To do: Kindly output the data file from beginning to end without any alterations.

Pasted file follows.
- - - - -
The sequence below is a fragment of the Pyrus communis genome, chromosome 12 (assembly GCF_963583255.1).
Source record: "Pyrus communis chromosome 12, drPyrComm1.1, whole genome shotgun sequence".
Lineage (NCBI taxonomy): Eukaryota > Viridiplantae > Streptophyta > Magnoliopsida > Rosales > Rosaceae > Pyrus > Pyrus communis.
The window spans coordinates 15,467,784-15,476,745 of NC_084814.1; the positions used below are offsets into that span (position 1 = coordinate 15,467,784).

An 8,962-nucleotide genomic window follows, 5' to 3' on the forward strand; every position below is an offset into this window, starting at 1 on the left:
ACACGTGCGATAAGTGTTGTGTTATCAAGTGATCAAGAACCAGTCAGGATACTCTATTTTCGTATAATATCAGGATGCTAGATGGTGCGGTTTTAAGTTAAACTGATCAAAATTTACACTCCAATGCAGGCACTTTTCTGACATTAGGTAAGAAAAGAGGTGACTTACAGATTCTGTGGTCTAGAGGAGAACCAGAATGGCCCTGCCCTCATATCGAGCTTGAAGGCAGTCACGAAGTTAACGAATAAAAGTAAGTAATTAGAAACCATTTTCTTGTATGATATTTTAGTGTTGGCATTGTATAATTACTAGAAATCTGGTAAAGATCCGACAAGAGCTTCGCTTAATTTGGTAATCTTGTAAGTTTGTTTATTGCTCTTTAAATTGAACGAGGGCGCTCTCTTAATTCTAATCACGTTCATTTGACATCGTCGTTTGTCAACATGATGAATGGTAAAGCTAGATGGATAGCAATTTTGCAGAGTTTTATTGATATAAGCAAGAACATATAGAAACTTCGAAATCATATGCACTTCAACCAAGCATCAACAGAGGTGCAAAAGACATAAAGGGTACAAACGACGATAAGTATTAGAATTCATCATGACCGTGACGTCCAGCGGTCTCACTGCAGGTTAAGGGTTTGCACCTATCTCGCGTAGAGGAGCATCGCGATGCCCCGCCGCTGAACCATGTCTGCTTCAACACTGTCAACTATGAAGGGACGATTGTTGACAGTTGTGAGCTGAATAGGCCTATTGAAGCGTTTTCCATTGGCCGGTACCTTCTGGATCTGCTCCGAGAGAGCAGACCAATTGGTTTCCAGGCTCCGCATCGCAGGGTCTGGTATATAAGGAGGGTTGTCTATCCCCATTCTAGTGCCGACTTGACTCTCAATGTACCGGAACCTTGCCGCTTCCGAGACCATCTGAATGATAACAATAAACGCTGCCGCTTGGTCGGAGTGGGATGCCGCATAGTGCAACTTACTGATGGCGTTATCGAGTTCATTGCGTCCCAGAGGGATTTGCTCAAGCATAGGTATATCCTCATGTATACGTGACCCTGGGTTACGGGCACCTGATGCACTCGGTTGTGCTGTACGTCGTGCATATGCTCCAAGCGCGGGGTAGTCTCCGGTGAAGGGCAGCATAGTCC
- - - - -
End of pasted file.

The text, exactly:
The sequence below is a fragment of the Pyrus communis genome, chromosome 12 (assembly GCF_963583255.1).
Source record: "Pyrus communis chromosome 12, drPyrComm1.1, whole genome shotgun sequence".
Lineage (NCBI taxonomy): Eukaryota > Viridiplantae > Streptophyta > Magnoliopsida > Rosales > Rosaceae > Pyrus > Pyrus communis.
The window spans coordinates 15,467,784-15,476,745 of NC_084814.1; the positions used below are offsets into that span (position 1 = coordinate 15,467,784).

An 8,962-nucleotide genomic window follows, 5' to 3' on the forward strand; every position below is an offset into this window, starting at 1 on the left:
ACACGTGCGATAAGTGTTGTGTTATCAAGTGATCAAGAACCAGTCAGGATACTCTATTTTCGTATAATATCAGGATGCTAGATGGTGCGGTTTTAAGTTAAACTGATCAAAATTTACACTCCAATGCAGGCACTTTTCTGACATTAGGTAAGAAAAGAGGTGACTTACAGATTCTGTGGTCTAGAGGAGAACCAGAATGGCCCTGCCCTCATATCGAGCTTGAAGGCAGTCACGAAGTTAACGAATAAAAGTAAGTAATTAGAAACCATTTTCTTGTATGATATTTTAGTGTTGGCATTGTATAATTACTAGAAATCTGGTAAAGATCCGACAAGAGCTTCGCTTAATTTGGTAATCTTGTAAGTTTGTTTATTGCTCTTTAAATTGAACGAGGGCGCTCTCTTAATTCTAATCACGTTCATTTGACATCGTCGTTTGTCAACATGATGAATGGTAAAGCTAGATGGATAGCAATTTTGCAGAGTTTTATTGATATAAGCAAGAACATATAGAAACTTCGAAATCATATGCACTTCAACCAAGCATCAACAGAGGTGCAAAAGACATAAAGGGTACAAACGACGATAAGTATTAGAATTCATCATGACCGTGACGTCCAGCGGTCTCACTGCAGGTTAAGGGTTTGCACCTATCTCGCGTAGAGGAGCATCGCGATGCCCCGCCGCTGAACCATGTCTGCTTCAACACTGTCAACTATGAAGGGACGATTGTTGACAGTTGTGAGCTGAATAGGCCTATTGAAGCGTTTTCCATTGGCCGGTACCTTCTGGATCTGCTCCGAGAGAGCAGACCAATTGGTTTCCAGGCTCCGCATCGCAGGGTCTGGTATATAAGGAGGGTTGTCTATCCCCATTCTAGTGCCGACTTGACTCTCAATGTACCGGAACCTTGCCGCTTCCGAGACCATCTGAATGATAACAATAAACGCTGCCGCTTGGTCGGAGTGGGATGCCGCATAGTGCAACTTACTGATGGCGTTATCGAGTTCATTGCGTCCCAGAGGGATTTGCTCAAGCATAGGTATATCCTCATGTATACGTGACCCTGGGTTACGGGCACCTGATGCACTCGGTTGTGCTGTACGTCGTGCATATGCTCCAAGCGCGGGGTAGTCTCCGGTGAAGGGCAGCATAGTCC